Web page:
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Robert Creamer shows us Casey at twenty-two, famous from his very first day in the big leagues. We see Casey’s playing career fall apart as he is traded, shunted to last-place teams, hampered by injuries, considered finished—until he bats a ...
Robert Creamer shows us Casey at twenty-two, famous from his very first day in the big leagues. We see Casey’s playing career fall apart as he is traded, shunted to last-place teams, hampered by injuries, considered finished—until he bats a glorious home run in the 1923 World Series. Here are Casey’s managing successes and failures—dismissed by the Yankees, he returns to the limelight with his new and inept New York Mets, the team he single-handedly lifts into the nation’s consciousness.
“I’m a man that’s been up and down,” Casey said in a serious moment. Certainly his knack for bouncing back made him a legend in our national pastime. Here are the stories and gags, the Stengelian style, the full dimensions of the man.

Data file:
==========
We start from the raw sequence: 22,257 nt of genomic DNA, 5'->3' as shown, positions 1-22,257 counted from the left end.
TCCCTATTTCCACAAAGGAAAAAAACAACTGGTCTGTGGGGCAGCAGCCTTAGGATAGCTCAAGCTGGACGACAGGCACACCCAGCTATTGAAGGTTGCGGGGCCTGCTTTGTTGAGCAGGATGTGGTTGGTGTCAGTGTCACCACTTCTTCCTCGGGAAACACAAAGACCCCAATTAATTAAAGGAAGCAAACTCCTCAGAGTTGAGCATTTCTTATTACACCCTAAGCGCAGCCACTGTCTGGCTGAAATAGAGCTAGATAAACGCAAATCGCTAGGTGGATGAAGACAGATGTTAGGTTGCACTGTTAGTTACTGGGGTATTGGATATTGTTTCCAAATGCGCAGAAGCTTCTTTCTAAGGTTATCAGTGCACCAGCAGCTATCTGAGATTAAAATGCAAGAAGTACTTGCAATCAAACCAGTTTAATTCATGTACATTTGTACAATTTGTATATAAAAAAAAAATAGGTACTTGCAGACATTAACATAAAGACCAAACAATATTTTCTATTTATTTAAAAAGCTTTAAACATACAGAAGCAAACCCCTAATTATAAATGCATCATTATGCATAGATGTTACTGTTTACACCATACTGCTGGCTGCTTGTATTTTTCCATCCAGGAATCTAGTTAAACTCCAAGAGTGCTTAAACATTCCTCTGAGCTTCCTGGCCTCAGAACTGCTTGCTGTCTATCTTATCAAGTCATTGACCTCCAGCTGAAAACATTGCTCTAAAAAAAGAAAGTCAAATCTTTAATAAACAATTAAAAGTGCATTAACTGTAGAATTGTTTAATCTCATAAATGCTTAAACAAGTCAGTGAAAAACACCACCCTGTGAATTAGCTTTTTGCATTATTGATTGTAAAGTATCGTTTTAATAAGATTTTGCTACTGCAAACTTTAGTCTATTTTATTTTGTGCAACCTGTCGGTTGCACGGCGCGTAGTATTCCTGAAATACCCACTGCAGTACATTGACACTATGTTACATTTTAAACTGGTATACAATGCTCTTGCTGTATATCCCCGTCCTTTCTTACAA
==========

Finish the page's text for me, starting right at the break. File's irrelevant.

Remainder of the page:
Posted August 29, 2010
I read this book during my 2007 Iraq tour. I learned to take an eclectic mix of small books in my duffle bag, and pass them on after I finished. I'm not a Louis L'Amour fan, and that, or something like it, tends to be all you might find in the AOR. The book was a light, entertaining read. I remembered that Casey was an extremely successful manager, and was famous for his "Stengalese". I was never aware of his intelligent, informed investments. Nor was I aware of his playing history, such as it was. I recommend this book, if you're looking for a quick, light read. It won't bum you out in the midst of sniper fire and things that go boom.Was this review helpful? Yes NoThank you for your feedback. Report this reviewThank you, this review has been flagged.